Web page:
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North places rocket on pad as world concerns intensify

Japan considers shooting down missile after its launch   PLAY AUDIO

Mar 27,2009
Musudan-ri, North Korea, formally known as the Taepodong missile launch facility, where North Korea’s rocket launch pad is located, is seen in this satellite image by DigitalGlobe taken on March 23, 2009. North Korea has positioned what is believed to be a long-range ballistic missile on a launch pad in what could be a preparation for launch, a U.S. counterproliferation official said March 25. [REUTERS/ DigitalGlobe/ Handout]
North Korea has placed what appears to be a rocket on a launching pad, U.S. and Japanese reports said yesterday.

The reports prompted strong reactions from South Korea, the United States and Japan, with leaders calling the North’s action a violation of a United Nations Security Council resolution that bans the country from engaging in ballistic missile-related activity.

North Korea’s Foreign Ministry warned yesterday that any sort of response by the United Nations Security Council to its rocket launch will lead to the breakdown of the six-party talks and will nullify its denuclearization process.

“Even so much as a word that condemns our peaceful satellite launch will be a violent, hostile action toward us,” a spokesman for the ministry told the official Korean Central News Agency. “And that will lead to the disappearance of six-party talks, and all the steps we’ve taken to denuclearize the Korean Peninsula will be for naught.”

According to AFP, Japan’s Prime Minister Taro Aso said the country’s security council will meet this week to discuss possibly shooting down the North Korean rocket if it threatens to reach Japan. The North has said any attempt to intercept its satellite would result in war.

NBC News, citing anonymous U.S. officials, reported that the North has positioned a Taepodong-2 ballistic missile on the launch pad at its base in Musudan-ri, North Hamgyong Province. Japan’s Kyodo News also reported that the North has placed the missile on the pad.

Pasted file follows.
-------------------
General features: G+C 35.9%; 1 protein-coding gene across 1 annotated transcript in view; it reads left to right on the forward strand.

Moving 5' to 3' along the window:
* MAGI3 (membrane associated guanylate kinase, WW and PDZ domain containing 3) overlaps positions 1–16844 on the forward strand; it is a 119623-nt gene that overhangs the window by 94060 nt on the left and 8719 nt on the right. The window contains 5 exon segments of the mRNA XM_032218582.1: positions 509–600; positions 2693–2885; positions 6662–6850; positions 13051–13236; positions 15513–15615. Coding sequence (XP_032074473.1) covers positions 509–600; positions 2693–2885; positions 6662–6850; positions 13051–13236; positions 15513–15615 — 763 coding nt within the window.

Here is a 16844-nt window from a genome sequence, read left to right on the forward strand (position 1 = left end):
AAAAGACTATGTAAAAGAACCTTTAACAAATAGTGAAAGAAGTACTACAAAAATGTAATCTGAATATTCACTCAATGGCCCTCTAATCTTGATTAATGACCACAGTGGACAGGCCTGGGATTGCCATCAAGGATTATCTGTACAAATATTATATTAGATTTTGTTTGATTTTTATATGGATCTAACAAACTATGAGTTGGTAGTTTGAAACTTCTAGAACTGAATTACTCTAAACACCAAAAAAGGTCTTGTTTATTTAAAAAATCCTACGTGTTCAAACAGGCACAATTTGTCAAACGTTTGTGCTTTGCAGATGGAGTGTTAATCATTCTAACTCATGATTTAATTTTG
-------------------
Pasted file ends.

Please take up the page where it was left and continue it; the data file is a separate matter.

North Korea has already informed international agencies that it plans to launch what it claims is a communications satellite between April 4 and 8. Officials in South Korea, the United States and Japan have said any launch will be cover for a ballistic missile test because the same technology is used for satellites and missiles. The Taepodong-2 can theoretically reach Alaska.

The North’s first testing of this missile failed three years ago.

According to the projected trajectory submitted by the North to the International Civil Aviation Organization, parts of the North’s multi-stage rocket would drop into the East Sea, while the rest would fall into the Pacific Ocean between Japan and Hawaii.

Hillary Clinton, the U.S. secretary of state, called the North’s planned launch “a provocative action” that would have consequences. “We have made it very clear that the North Koreans pursue this pathway at a cost and with consequences to the six-party talks, which we would like to see revived,” Clinton said during her visit to Mexico City. “We intend to raise this violation of the Security Council resolution, if it goes forward, in the United Nations.

“This provocative action in violation of the UN mandate will not go unnoticed and there will be consequences,” Clinton added.

Wi Sung-lac, the South’s top negotiator in six-party denuclearization talks, said the launch would be in violation of UN Security Council Resolution 1718, adopted in 2006 following the North’s nuclear test. It also imposes sanctions if North Korea engages in ballistic missile-related activities.

Wi met with Chinese Vice Foreign Minister Wu Dawei earlier this week in Beijing. After the meeting, Wi said, “South Korea and China agreed that there should be a response from the international community to the North’s rocket launch.”

Foreign Ministry spokesman Moon Tae-young said if North Korea goes ahead with the launch, “the issue will be raised at the UN Security Council.”

The Defense Ministry here echoed the view that the launch would be in violation of the UN resolution. Defense Ministry spokesman Won Tae-jae said the South Korean armed forces are “sufficiently prepared” for the launch, in conjunction with the United States forces stationed here.

Military sources said the South plans to deploy the Aegis destroyer King Sejong the Great on the east coast. South Korean Navy officials say the 7,600-ton warship equipped with the Aegis combat system is capable of detecting and tracking ballistic missiles.

Neither Moon nor Won confirmed media reports that the rocket has been placed on the launching pad because the government doesn’t comment on intelligence matters.

A high-ranking government official, who asked for anonymity, acknowledged that members of the six-party talks still have “some differences to overcome” as far as what measures should be taken following the North’s rocket launch.


By Yoo Jee-ho [jeeho@joongang.co.kr]



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